US-Russian deal for two rulers who survived the Arab revolt

Although 2,300 kilometers separates Libya from Syria, Muammar Qaddafi and Bashar Assad have this in common: Both Arab leaders look like surviving the revolts against them and neither is buckling under the pressures thrown at them by the United States and Europe – albeit in different forms and varying measures.
debkafile's military sources report that Sunday, May 29, there were solid signs that Assad and his army was recovering control of most parts of Syria, excepting only the Homs area of central Syria.

Elsewhere, after three months of battling the regime, the opposition is finding it harder to get protesters out on the streets for big rallies. Sunday, Syrian forces backed by tanks and heavy machine guns killed three civilians and wounded scores in the central towns of Talbiseh and Rastan and villages around Homs. Otherwise, most Syrian cities were calm.
This achievement is largely the result of the Syrian president's iron-fisted crackdown on protest followed by a ruthless purge of opponents to the regime in one area after another. But four more factors played their part:
1. The affluent middle class living in Syria's biggest towns, Damascus and Aleppo, stood aside from the uprising.
2. Likewise the Druze community which obeyed its leaders to stay out of it on orders coming from the Lebanese Druze leader Walid Jumblatt.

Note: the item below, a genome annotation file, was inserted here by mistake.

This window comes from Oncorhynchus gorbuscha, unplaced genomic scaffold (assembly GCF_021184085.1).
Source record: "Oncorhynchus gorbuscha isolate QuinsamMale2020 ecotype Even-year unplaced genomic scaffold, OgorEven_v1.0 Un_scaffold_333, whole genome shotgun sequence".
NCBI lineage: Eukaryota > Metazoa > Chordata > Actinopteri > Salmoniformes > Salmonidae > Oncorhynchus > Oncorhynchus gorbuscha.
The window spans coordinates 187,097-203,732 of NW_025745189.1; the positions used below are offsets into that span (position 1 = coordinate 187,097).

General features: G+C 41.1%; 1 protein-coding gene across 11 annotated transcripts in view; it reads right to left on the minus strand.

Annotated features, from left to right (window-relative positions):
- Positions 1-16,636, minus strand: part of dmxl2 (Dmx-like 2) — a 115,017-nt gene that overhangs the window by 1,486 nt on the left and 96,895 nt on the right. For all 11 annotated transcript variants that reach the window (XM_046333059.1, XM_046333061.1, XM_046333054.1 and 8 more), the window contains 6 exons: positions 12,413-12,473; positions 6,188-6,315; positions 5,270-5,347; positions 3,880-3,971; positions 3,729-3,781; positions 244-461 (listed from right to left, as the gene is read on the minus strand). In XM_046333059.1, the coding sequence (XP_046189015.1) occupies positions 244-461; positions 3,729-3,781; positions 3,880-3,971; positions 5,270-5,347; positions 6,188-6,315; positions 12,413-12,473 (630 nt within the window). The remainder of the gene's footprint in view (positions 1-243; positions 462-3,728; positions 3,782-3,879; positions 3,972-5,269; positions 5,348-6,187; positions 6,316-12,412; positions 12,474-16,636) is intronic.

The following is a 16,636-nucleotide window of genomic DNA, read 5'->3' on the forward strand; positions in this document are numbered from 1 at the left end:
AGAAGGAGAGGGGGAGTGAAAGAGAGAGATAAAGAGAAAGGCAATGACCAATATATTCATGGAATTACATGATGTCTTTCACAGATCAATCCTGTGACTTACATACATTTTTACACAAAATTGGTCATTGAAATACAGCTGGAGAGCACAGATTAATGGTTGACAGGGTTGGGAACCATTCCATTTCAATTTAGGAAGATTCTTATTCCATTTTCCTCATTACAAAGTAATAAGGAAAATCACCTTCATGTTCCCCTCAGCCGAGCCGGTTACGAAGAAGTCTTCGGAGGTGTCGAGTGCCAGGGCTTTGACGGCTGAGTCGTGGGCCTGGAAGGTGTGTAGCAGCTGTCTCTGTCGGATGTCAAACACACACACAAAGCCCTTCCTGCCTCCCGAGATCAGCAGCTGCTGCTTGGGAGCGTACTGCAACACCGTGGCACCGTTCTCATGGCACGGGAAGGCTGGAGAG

3. Syria's Christians who are the backbone of the country's business community actively supported the Syrian ruler.
4.  More than 100 Iranian and Hizballah officers placed their active experience in crushing opponents at Assad's disposal. They brought with them a whole range of manpower and equipment for breaking up demonstrations against which the popular demonstrators were helpless.
Large military units have occupied the southern region of Horan and its capital Daraa, where the uprising first flared, and where a million people live under a reign of terror. Outbreaks in the suburbs of Damascus have been crushed and the port cities of Tartous and Latakia have gone back to normal.
While the protest movement has not been completely extinguished and may continue to raise its head for some time, President Assad has undeniably regained control of his country.

Outside the Middle East, in Washington and Moscow, debkafile's sources report word going round that President Barak Obama and President Dmitry Medvedev Friday, May 27, came to an reciprocal understanding on the sidelines of the G8 summit in Deauville about the fate of the Syrian and Libyan rulers.

Obama is reported to have promised Medvedev to let Assad finish off the uprising against him without too much pressure from the US and the West. In return, the Russian president undertook to help the US draw the Libyan war to a close by means of an effort to bring about Muammar Qaddafi's exit from power – in a word, the two big powers traded Qaddafi for Assad.

According to our sources, neither the US nor Russia sees anyone in the Libyan rebel political or military leadership capable of taking over the reins of power in Tripoli. It is therefore assumed that a member of the Qaddafi clan will be chosen as Libya's interim ruler.
Obama and Medvedev also quietly agreed, those sources say, that French President Nicolas Sarkozy and British Prime Minister David Cameron, despite their excessive involvement in the Libyan war, were wasting their time because they had no chance of making Qaddafi leave.
According to the information the Russian president offered Obama, NATO attacks had not disabled a single one of Qaddafi's five brigades. Obama confirmed this from his own sources.  

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